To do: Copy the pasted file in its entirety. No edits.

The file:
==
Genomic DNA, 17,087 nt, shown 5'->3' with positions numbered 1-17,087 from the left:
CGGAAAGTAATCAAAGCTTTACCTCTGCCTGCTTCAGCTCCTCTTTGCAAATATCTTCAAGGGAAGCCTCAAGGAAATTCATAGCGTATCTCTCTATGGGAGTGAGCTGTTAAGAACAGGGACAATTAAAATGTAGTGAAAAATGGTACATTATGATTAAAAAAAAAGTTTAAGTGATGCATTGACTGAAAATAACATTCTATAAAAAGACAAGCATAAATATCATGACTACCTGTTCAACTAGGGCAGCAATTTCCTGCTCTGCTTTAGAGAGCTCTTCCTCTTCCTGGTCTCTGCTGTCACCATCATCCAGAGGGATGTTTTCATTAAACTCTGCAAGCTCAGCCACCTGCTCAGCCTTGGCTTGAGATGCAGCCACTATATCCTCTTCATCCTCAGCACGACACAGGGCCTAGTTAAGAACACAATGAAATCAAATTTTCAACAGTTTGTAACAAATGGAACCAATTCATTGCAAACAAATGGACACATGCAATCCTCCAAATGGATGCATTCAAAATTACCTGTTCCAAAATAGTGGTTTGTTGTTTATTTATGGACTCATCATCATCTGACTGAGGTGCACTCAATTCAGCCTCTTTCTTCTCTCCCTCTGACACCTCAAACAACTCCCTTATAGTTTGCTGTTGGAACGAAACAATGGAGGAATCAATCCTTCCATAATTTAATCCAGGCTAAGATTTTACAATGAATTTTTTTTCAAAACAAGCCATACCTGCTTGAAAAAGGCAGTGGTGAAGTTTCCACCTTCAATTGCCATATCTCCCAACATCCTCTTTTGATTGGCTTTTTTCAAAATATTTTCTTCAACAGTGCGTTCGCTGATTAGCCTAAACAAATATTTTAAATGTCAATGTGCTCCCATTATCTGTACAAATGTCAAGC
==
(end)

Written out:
Genomic DNA, 17,087 nt, shown 5'->3' with positions numbered 1-17,087 from the left:
CGGAAAGTAATCAAAGCTTTACCTCTGCCTGCTTCAGCTCCTCTTTGCAAATATCTTCAAGGGAAGCCTCAAGGAAATTCATAGCGTATCTCTCTATGGGAGTGAGCTGTTAAGAACAGGGACAATTAAAATGTAGTGAAAAATGGTACATTATGATTAAAAAAAAAGTTTAAGTGATGCATTGACTGAAAATAACATTCTATAAAAAGACAAGCATAAATATCATGACTACCTGTTCAACTAGGGCAGCAATTTCCTGCTCTGCTTTAGAGAGCTCTTCCTCTTCCTGGTCTCTGCTGTCACCATCATCCAGAGGGATGTTTTCATTAAACTCTGCAAGCTCAGCCACCTGCTCAGCCTTGGCTTGAGATGCAGCCACTATATCCTCTTCATCCTCAGCACGACACAGGGCCTAGTTAAGAACACAATGAAATCAAATTTTCAACAGTTTGTAACAAATGGAACCAATTCATTGCAAACAAATGGACACATGCAATCCTCCAAATGGATGCATTCAAAATTACCTGTTCCAAAATAGTGGTTTGTTGTTTATTTATGGACTCATCATCATCTGACTGAGGTGCACTCAATTCAGCCTCTTTCTTCTCTCCCTCTGACACCTCAAACAACTCCCTTATAGTTTGCTGTTGGAACGAAACAATGGAGGAATCAATCCTTCCATAATTTAATCCAGGCTAAGATTTTACAATGAATTTTTTTTCAAAACAAGCCATACCTGCTTGAAAAAGGCAGTGGTGAAGTTTCCACCTTCAATTGCCATATCTCCCAACATCCTCTTTTGATTGGCTTTTTTCAAAATATTTTCTTCAACAGTGCGTTCGCTGATTAGCCTAAACAAATATTTTAAATGTCAATGTGCTCCCATTATCTGTACAAATGTCAAGC